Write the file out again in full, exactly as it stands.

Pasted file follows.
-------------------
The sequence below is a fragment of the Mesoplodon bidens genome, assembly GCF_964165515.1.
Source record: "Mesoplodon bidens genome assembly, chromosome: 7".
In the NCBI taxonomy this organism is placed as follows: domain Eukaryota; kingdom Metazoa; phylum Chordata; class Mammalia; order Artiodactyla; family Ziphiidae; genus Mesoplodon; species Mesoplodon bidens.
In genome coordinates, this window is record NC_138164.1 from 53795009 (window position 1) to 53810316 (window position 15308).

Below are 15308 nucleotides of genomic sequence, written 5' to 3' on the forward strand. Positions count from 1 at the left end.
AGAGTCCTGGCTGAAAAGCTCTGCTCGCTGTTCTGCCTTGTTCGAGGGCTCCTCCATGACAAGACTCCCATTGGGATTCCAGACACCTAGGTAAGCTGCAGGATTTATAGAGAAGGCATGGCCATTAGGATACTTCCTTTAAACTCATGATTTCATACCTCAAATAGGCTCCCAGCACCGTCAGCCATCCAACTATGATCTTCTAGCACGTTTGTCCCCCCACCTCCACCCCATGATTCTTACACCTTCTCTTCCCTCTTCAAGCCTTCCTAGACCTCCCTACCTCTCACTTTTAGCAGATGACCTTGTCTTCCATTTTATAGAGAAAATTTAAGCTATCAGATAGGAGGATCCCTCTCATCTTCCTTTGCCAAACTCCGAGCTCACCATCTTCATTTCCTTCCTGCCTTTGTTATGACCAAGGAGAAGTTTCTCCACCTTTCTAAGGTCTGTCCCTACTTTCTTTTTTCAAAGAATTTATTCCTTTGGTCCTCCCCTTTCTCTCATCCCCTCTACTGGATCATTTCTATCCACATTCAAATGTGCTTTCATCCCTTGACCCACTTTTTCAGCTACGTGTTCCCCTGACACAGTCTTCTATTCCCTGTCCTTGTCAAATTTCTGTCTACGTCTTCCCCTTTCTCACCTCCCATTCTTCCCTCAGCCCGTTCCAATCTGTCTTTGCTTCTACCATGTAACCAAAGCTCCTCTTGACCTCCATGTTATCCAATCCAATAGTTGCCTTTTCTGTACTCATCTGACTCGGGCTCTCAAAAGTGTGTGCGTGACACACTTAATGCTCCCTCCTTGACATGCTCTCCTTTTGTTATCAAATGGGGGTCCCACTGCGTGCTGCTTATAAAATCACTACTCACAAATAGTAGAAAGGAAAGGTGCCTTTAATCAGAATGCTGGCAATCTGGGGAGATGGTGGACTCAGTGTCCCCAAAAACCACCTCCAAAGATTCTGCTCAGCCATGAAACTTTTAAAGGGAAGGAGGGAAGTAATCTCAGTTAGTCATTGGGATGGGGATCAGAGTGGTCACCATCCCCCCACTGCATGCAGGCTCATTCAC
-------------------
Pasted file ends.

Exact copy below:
The sequence below is a fragment of the Mesoplodon bidens genome, assembly GCF_964165515.1.
Source record: "Mesoplodon bidens genome assembly, chromosome: 7".
In the NCBI taxonomy this organism is placed as follows: domain Eukaryota; kingdom Metazoa; phylum Chordata; class Mammalia; order Artiodactyla; family Ziphiidae; genus Mesoplodon; species Mesoplodon bidens.
In genome coordinates, this window is record NC_138164.1 from 53795009 (window position 1) to 53810316 (window position 15308).

Below are 15308 nucleotides of genomic sequence, written 5' to 3' on the forward strand. Positions count from 1 at the left end.
AGAGTCCTGGCTGAAAAGCTCTGCTCGCTGTTCTGCCTTGTTCGAGGGCTCCTCCATGACAAGACTCCCATTGGGATTCCAGACACCTAGGTAAGCTGCAGGATTTATAGAGAAGGCATGGCCATTAGGATACTTCCTTTAAACTCATGATTTCATACCTCAAATAGGCTCCCAGCACCGTCAGCCATCCAACTATGATCTTCTAGCACGTTTGTCCCCCCACCTCCACCCCATGATTCTTACACCTTCTCTTCCCTCTTCAAGCCTTCCTAGACCTCCCTACCTCTCACTTTTAGCAGATGACCTTGTCTTCCATTTTATAGAGAAAATTTAAGCTATCAGATAGGAGGATCCCTCTCATCTTCCTTTGCCAAACTCCGAGCTCACCATCTTCATTTCCTTCCTGCCTTTGTTATGACCAAGGAGAAGTTTCTCCACCTTTCTAAGGTCTGTCCCTACTTTCTTTTTTCAAAGAATTTATTCCTTTGGTCCTCCCCTTTCTCTCATCCCCTCTACTGGATCATTTCTATCCACATTCAAATGTGCTTTCATCCCTTGACCCACTTTTTCAGCTACGTGTTCCCCTGACACAGTCTTCTATTCCCTGTCCTTGTCAAATTTCTGTCTACGTCTTCCCCTTTCTCACCTCCCATTCTTCCCTCAGCCCGTTCCAATCTGTCTTTGCTTCTACCATGTAACCAAAGCTCCTCTTGACCTCCATGTTATCCAATCCAATAGTTGCCTTTTCTGTACTCATCTGACTCGGGCTCTCAAAAGTGTGTGCGTGACACACTTAATGCTCCCTCCTTGACATGCTCTCCTTTTGTTATCAAATGGGGGTCCCACTGCGTGCTGCTTATAAAATCACTACTCACAAATAGTAGAAAGGAAAGGTGCCTTTAATCAGAATGCTGGCAATCTGGGGAGATGGTGGACTCAGTGTCCCCAAAAACCACCTCCAAAGATTCTGCTCAGCCATGAAACTTTTAAAGGGAAGGAGGGAAGTAATCTCAGTTAGTCATTGGGATGGGGATCAGAGTGGTCACCATCCCCCCACTGCATGCAGGCTCATTCAC